Yes, I agree that my view of nature is philosophically (maybe theologically) preferred despite the lack of current evidence. The preference comes from evidence (not conclusive) from nature and the fact that God is omnipotent, so for me holding that God, “couldn’t have gotten it done” is problematic.
I’m open to God intervening for consciousness, so maybe I’m not as deterministic as you think. However, there are increasingly reasonable theories on how it could have evolved, including the newish Attention Schema Theory, so I think I need to be open to the fact that mind and consciousness could have their basis in the powerful brain. Again, I’m open to God intervening for mind and/or conscious, which in that case nature couldn’t on its own have evolved, “humans”, as compared to homo sapiens. But it appears animals have some kind of consciousness so for now I’m angling toward an AST approach. If there is an evolutionary basis to the mind, then, of course, we’d never be able to produce a mind in lab, because we’d have to able to make a brain.
Again, that makes us equal with God if we think we can understand everything. And maybe I’m oversimplifying things, but can we really compare a dude in San Francisco banging in his inputs on a keyboard with God creating a universe?
Agreed. While at the same time I think that you, if you hold that God continually works through creation in ways we can’t detect, would have to be open to the possibility nature having the power to evolve us on it’s own, theological exceptions aside.
Finally, I don’t think that my view is an apologetic compromise, because I believe by faith that my view is correct. Maybe there should be a theological dictate that, all things equal, the most apologetically powerful view is the best.
I am intrigued by some of the arguments put for “Does God Guide Evolution”, but I am puzzled by the way the paradigm may be “modified” (for want of a better term) from what it seems to be amongst biologists. Surely @Richard_Wright1 and @Jon_Garvey, if the biologists insist that it is unguided and the product of chance, than that is the theory that is examined?
First, apologies for lack of cooperation from the blog software - it’s not a general problem, so if you PM me here, I can check whether the site has an old e-mail address or something.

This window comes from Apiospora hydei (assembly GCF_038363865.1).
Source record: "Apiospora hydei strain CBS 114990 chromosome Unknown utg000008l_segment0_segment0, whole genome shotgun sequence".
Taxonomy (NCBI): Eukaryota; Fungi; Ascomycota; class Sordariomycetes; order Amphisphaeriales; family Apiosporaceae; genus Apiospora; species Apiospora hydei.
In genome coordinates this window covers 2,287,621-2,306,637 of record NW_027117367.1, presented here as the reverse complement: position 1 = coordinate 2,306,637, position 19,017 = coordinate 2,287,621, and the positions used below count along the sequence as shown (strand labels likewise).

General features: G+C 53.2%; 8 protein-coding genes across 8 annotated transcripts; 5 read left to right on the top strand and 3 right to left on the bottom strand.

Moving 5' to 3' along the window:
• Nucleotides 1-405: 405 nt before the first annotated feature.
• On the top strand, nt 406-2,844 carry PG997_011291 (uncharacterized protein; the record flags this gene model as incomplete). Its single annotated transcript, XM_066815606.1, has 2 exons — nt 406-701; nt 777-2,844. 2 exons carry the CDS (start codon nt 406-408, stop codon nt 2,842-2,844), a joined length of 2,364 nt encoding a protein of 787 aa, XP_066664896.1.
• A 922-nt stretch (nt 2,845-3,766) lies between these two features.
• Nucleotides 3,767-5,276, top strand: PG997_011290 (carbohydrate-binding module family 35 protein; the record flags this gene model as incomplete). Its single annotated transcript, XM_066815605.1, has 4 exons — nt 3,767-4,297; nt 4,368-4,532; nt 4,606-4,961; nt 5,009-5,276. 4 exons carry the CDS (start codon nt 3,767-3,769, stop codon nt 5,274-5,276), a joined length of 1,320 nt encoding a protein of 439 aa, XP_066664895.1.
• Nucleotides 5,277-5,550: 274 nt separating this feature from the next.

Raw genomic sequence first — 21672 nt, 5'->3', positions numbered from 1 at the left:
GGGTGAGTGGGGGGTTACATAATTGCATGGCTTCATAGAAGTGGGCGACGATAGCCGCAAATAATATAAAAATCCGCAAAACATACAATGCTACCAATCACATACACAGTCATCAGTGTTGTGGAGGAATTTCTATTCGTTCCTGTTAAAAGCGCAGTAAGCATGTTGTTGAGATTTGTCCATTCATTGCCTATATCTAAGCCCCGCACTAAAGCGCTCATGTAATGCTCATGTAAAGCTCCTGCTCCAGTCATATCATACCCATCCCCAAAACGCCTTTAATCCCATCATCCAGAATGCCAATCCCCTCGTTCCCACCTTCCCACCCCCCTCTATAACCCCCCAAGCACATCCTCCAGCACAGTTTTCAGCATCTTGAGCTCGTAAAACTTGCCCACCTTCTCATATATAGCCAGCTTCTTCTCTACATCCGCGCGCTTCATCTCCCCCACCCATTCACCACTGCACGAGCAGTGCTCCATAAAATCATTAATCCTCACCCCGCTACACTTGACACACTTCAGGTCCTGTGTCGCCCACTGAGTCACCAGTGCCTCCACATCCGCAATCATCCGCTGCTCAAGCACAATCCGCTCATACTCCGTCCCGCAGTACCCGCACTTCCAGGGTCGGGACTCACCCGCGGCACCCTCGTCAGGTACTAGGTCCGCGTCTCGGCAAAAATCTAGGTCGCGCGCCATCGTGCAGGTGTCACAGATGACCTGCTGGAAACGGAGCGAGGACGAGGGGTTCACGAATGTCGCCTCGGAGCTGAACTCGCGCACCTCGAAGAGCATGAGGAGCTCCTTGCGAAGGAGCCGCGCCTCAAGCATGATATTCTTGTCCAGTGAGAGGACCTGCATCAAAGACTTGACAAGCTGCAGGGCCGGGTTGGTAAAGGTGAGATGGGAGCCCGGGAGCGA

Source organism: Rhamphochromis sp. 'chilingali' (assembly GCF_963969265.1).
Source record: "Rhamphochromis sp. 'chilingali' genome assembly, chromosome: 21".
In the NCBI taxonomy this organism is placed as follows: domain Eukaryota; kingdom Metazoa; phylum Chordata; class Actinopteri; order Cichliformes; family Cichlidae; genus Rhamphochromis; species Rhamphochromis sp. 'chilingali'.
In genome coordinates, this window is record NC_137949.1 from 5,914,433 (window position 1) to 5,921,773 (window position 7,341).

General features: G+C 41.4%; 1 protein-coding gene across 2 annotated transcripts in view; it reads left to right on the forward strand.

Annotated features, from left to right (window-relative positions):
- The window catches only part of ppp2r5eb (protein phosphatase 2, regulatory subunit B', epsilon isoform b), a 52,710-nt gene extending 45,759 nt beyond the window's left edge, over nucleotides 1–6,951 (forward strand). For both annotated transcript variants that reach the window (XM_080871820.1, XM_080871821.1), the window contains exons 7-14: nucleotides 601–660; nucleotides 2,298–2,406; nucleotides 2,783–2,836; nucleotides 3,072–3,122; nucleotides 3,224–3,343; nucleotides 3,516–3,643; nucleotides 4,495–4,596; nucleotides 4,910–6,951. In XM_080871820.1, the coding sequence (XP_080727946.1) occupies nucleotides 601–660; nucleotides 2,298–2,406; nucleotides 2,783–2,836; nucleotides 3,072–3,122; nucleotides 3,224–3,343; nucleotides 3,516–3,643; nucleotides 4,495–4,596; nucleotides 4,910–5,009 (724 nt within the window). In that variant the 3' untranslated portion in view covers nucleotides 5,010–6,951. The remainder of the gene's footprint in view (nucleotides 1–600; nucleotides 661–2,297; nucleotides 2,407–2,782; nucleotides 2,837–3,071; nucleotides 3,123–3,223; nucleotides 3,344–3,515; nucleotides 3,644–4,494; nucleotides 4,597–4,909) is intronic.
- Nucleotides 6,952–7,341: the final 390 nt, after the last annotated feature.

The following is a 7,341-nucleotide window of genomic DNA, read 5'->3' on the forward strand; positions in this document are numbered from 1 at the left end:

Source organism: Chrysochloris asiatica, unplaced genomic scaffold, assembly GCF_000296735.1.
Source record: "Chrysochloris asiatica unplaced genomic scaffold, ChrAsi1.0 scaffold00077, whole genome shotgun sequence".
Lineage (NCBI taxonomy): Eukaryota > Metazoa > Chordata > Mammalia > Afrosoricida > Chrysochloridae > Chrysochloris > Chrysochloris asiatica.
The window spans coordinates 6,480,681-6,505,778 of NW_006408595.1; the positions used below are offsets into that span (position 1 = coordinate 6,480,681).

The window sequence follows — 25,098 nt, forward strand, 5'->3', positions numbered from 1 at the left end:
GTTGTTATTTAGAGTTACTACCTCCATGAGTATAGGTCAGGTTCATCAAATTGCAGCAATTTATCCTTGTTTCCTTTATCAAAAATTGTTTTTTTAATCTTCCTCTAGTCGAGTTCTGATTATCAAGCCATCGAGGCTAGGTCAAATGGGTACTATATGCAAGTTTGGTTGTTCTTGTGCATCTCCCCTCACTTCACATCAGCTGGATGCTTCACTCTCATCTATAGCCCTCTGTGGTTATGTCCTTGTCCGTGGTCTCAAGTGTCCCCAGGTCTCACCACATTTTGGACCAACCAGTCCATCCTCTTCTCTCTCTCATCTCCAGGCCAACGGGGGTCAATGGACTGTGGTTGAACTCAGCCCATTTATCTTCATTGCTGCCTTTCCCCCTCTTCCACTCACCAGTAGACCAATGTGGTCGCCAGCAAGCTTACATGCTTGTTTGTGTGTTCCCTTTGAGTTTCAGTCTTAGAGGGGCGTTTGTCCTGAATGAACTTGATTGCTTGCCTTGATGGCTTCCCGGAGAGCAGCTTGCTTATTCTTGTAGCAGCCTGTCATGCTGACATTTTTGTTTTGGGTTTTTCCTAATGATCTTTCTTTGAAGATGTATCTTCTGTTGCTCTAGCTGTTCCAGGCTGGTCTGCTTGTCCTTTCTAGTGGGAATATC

My word choice is, at least in part, a deliberate response to common and highly misleading polemical vocabulary from the other end: the “open process” guys regularly refer to a God who, unless he allows chance, is a “puppetmaster”, and to chance itself as “freedom” or “spontaneity” - both sides of which personalise Nature as an agent with free-will, and free-will as the ability to be independent of God’s will.
Yet objections to strict physical determinism by laws of nature (as distinct from God’s overarching sovereign will) are broader than that - few scientists now seem to believe that the universe is sufficiently precise to produce, as in our “index case”, Homo sapiens from the Big Bang.
And philosophers would say that if the natural universe was so precise, then so must human outcomes be - free will would be impossible.
In the BioLogos context, the desire to give room for some kind of creaturely “flexibility” is, I would judge, near universal. And if I’m not mistaken, you affirm it too:
I actually agree with that. We will never come close to understanding everything of the physical universe - I suppose that’s a philosophical stance but I think it logically flows from the fact that God created it. For instance, do we really need an algorithm for the Big Bang to prove that, “nature can get it done”? Isn’t that a little above our collective pay scales?
But that is almost my whole point: to acknowledge our general ignorance of most things, and then to assert firmly that science can potentially explain the material aspect of creation without remainder is, surely, sheer hubris? And, further, to attribute the contingent aspects of nature that we can’t attribute to the regularities of laws we know to some entity called “chance,” when Scripture quite clearly states that all things come from God’s determining will, is to elevate scientific ignorance over theological assurance (this is a general point, not directed at you).
Loren Haarsma did just that in his recent series, by comparing randomness in nature with pseudo-randomness in chess algorithms. But what we are doing with the latter is to simulate statistical patterns of causes we don’t understand individually. To even posit chance as a real cause within nature is, by very definition, to make God as ignorant of the causes of those individual events as we are - which is to say that he did not willingly cause them.